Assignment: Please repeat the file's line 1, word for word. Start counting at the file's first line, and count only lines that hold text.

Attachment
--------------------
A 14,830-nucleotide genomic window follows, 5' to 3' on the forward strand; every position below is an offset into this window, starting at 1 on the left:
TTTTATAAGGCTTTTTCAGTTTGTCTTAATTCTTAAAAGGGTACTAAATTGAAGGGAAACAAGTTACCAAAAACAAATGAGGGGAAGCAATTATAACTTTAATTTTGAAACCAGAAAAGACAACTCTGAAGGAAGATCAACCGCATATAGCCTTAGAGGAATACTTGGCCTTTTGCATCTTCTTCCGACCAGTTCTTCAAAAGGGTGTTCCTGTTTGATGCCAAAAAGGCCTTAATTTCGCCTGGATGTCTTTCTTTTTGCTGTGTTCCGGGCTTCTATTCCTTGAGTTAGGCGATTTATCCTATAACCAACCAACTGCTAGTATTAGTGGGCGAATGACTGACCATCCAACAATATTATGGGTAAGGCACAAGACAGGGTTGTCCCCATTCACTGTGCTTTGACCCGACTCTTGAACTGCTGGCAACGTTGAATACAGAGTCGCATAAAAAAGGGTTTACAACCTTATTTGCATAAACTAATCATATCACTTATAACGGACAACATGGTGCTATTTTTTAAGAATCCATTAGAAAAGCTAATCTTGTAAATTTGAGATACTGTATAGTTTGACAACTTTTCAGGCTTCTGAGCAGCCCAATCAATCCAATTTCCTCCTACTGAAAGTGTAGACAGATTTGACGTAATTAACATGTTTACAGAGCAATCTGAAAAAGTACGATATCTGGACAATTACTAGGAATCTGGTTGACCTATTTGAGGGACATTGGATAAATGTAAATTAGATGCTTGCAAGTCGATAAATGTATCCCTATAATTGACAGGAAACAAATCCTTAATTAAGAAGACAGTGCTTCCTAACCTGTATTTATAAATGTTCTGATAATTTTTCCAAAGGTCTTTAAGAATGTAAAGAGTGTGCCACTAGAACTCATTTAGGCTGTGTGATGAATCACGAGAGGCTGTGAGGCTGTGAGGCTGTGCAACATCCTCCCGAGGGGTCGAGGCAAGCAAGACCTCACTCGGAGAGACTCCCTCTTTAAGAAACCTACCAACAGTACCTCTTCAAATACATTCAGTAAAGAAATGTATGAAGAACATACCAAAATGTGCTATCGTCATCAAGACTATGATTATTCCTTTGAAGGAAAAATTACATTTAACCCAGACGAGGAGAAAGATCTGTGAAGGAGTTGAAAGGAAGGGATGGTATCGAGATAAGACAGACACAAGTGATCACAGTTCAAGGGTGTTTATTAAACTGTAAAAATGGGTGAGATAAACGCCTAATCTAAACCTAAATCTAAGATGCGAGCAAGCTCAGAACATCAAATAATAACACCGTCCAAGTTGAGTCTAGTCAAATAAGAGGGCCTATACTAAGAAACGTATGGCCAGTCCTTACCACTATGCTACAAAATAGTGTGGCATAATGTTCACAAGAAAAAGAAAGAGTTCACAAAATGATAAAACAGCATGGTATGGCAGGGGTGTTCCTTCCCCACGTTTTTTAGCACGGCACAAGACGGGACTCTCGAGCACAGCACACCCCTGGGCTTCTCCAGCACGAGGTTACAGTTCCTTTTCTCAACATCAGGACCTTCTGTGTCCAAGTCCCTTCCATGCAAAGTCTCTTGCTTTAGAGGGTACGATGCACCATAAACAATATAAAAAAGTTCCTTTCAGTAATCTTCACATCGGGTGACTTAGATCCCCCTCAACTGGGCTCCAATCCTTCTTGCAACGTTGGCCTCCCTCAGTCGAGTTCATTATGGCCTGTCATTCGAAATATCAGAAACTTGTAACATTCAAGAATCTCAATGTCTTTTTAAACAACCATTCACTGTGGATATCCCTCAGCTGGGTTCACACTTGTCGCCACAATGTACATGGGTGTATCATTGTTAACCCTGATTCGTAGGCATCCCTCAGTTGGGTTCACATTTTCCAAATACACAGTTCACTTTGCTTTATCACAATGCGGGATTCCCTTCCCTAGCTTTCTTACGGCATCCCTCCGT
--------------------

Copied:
A 14,830-nucleotide genomic window follows, 5' to 3' on the forward strand; every position below is an offset into this window, starting at 1 on the left: